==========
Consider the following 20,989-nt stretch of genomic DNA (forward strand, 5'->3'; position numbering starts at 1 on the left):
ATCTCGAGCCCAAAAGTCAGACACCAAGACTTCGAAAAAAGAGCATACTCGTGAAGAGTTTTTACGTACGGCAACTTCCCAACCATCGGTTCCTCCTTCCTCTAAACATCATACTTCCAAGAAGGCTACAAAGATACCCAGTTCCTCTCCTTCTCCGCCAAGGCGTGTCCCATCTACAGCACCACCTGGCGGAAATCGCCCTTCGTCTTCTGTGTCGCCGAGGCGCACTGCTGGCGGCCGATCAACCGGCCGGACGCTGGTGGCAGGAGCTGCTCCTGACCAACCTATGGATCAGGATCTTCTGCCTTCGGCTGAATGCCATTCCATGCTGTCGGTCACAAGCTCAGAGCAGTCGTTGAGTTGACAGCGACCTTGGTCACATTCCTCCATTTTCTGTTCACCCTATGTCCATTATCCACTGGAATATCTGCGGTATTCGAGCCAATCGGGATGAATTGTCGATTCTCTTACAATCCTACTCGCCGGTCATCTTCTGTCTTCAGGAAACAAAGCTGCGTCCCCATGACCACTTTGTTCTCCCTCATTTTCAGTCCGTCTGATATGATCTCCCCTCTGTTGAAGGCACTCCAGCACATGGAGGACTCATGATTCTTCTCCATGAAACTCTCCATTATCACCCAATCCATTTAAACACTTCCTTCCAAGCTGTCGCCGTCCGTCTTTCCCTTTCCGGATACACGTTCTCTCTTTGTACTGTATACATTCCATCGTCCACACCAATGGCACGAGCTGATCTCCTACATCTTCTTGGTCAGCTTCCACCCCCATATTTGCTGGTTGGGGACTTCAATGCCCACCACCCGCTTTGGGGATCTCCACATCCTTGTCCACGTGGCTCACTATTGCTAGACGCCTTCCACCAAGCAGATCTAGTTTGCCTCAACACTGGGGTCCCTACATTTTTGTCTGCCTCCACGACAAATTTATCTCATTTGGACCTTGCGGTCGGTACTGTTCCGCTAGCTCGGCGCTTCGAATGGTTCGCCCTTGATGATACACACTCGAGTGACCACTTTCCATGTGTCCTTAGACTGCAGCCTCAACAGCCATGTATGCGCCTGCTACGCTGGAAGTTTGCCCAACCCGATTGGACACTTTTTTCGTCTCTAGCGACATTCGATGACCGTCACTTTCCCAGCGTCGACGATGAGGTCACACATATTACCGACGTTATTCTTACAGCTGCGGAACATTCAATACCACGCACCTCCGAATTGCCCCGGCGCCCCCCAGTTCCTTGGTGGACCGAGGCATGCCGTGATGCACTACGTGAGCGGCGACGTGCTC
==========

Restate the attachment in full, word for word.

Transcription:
Consider the following 20,989-nt stretch of genomic DNA (forward strand, 5'->3'; position numbering starts at 1 on the left):
ATCTCGAGCCCAAAAGTCAGACACCAAGACTTCGAAAAAAGAGCATACTCGTGAAGAGTTTTTACGTACGGCAACTTCCCAACCATCGGTTCCTCCTTCCTCTAAACATCATACTTCCAAGAAGGCTACAAAGATACCCAGTTCCTCTCCTTCTCCGCCAAGGCGTGTCCCATCTACAGCACCACCTGGCGGAAATCGCCCTTCGTCTTCTGTGTCGCCGAGGCGCACTGCTGGCGGCCGATCAACCGGCCGGACGCTGGTGGCAGGAGCTGCTCCTGACCAACCTATGGATCAGGATCTTCTGCCTTCGGCTGAATGCCATTCCATGCTGTCGGTCACAAGCTCAGAGCAGTCGTTGAGTTGACAGCGACCTTGGTCACATTCCTCCATTTTCTGTTCACCCTATGTCCATTATCCACTGGAATATCTGCGGTATTCGAGCCAATCGGGATGAATTGTCGATTCTCTTACAATCCTACTCGCCGGTCATCTTCTGTCTTCAGGAAACAAAGCTGCGTCCCCATGACCACTTTGTTCTCCCTCATTTTCAGTCCGTCTGATATGATCTCCCCTCTGTTGAAGGCACTCCAGCACATGGAGGACTCATGATTCTTCTCCATGAAACTCTCCATTATCACCCAATCCATTTAAACACTTCCTTCCAAGCTGTCGCCGTCCGTCTTTCCCTTTCCGGATACACGTTCTCTCTTTGTACTGTATACATTCCATCGTCCACACCAATGGCACGAGCTGATCTCCTACATCTTCTTGGTCAGCTTCCACCCCCATATTTGCTGGTTGGGGACTTCAATGCCCACCACCCGCTTTGGGGATCTCCACATCCTTGTCCACGTGGCTCACTATTGCTAGACGCCTTCCACCAAGCAGATCTAGTTTGCCTCAACACTGGGGTCCCTACATTTTTGTCTGCCTCCACGACAAATTTATCTCATTTGGACCTTGCGGTCGGTACTGTTCCGCTAGCTCGGCGCTTCGAATGGTTCGCCCTTGATGATACACACTCGAGTGACCACTTTCCATGTGTCCTTAGACTGCAGCCTCAACAGCCATGTATGCGCCTGCTACGCTGGAAGTTTGCCCAACCCGATTGGACACTTTTTTCGTCTCTAGCGACATTCGATGACCGTCACTTTCCCAGCGTCGACGATGAGGTCACACATATTACCGACGTTATTCTTACAGCTGCGGAACATTCAATACCACGCACCTCCGAATTGCCCCGGCGCCCCCCAGTTCCTTGGTGGACCGAGGCATGCCGTGATGCACTACGTGAGCGGCGACGTGCTC